When a new Tenant signs a lease for one of my rental properties I ALWAYS supply them with a copy of my damages and move-out charges at the time of their lease signing. I let them know upfront what is expected of them in terms of maintenance and also in terms of their deposit that will be held in escrow.
Some Landlords never meet their client other then at the time to sign the lease or to turn over the keys. It is important from the very beginning to train your tenants on how best to take care of your property. Here are two Landlording tips that you can implement right away and it will save you headaches and money in the future:
Tenant Tip #1: Maintenance and Damages Charges
I let all my tenants know that I am 100% responsible for the heating, cooling, and major appliances (except Refrigerator, Washer/Dryer & Dishwasher). They are responsible for the first $25-100 in repair charges for the appliances listed in the above exceptions. I also include in my lease addendum if they break a window, get locked out, lose a garage remote or if an item needed to be repaired more than two times due to their gross negligence – they will responsible for the first $25-100.
During my property walk-through I take pictures and video during that time in front of the tenant and attach it to our Leasing file under the property and tenants lease. Every 18m – 2yrs I always update the property photos of a long term tenant when I perform a property inspection for Section 8 or insurance.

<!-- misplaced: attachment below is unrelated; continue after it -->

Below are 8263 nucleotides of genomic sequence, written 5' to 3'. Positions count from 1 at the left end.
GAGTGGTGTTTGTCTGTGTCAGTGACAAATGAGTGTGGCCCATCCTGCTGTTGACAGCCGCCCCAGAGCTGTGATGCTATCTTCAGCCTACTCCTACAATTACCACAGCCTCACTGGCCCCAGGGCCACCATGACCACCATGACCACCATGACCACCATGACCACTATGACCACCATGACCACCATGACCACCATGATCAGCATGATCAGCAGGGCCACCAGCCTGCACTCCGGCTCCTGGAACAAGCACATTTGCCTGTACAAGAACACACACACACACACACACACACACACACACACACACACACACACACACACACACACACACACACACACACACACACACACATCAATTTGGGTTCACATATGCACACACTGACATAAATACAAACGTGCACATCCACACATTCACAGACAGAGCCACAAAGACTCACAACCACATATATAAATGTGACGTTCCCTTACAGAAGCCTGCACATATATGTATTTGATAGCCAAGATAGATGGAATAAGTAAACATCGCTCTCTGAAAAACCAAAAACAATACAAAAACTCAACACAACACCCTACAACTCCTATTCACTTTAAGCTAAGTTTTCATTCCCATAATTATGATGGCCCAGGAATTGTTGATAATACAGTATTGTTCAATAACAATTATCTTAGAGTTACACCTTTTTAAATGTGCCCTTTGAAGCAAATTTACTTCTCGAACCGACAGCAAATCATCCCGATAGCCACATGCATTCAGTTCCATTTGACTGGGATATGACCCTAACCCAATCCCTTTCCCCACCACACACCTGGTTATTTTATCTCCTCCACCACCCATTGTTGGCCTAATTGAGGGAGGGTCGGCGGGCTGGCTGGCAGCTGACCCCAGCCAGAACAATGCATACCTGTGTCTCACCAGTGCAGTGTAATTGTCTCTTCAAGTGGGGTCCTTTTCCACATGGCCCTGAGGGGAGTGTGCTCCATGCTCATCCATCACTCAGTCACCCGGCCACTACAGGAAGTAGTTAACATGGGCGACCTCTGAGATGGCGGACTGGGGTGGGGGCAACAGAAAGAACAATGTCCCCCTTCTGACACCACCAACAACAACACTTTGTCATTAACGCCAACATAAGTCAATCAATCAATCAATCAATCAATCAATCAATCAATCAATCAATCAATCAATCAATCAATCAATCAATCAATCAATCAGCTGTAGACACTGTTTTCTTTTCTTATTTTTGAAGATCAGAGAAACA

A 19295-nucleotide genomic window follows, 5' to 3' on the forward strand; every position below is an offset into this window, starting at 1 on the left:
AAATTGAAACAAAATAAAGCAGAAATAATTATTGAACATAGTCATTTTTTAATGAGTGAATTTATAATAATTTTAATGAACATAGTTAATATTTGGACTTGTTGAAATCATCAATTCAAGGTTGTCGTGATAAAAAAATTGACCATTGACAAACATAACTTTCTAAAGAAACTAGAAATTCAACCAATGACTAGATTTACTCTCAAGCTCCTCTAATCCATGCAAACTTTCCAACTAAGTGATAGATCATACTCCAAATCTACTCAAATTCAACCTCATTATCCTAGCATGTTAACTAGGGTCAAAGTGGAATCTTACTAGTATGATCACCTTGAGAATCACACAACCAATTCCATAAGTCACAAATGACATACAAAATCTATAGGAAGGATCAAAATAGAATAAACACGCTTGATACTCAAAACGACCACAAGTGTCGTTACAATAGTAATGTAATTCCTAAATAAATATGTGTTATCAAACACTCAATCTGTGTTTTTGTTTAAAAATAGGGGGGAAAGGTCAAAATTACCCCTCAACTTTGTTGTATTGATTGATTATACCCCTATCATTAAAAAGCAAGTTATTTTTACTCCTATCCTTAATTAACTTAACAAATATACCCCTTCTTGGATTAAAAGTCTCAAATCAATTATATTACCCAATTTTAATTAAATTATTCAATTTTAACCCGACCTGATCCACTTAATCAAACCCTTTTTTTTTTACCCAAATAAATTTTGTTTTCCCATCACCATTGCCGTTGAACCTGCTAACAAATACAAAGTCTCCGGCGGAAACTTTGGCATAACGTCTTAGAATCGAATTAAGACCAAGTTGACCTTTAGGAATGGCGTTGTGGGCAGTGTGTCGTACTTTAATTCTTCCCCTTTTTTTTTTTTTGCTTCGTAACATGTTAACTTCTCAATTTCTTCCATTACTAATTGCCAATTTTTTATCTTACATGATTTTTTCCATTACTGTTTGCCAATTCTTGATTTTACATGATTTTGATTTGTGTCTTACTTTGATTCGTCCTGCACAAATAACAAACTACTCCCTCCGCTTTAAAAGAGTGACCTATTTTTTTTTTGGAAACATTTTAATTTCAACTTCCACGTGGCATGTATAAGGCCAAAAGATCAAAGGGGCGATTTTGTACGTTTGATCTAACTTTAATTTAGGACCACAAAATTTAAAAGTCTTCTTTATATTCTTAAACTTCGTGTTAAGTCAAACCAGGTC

If you do not train your tenants on how to treat your property and make them also have some skin in the game your profits can get eaten up by repairs.
Tenant Tip #2: Move Out Charges & Deposit
It is best to be clear how much the rental deposit is at the time of the lease signing. Landlords should also verbally and in writing communicate what the deposit is actually for and/or covers. Some Tenants will skip out of the last month rental payment thinking their deposit will cover it and they will not owe you anything. Wrong!
Move Out Charges: Here is an example of what you could include as an addendum to your Lease. This document is credited to Cynthia and Gary Schmidt, Landlords for over 20 years, and the owners of “Collect Back Rent”.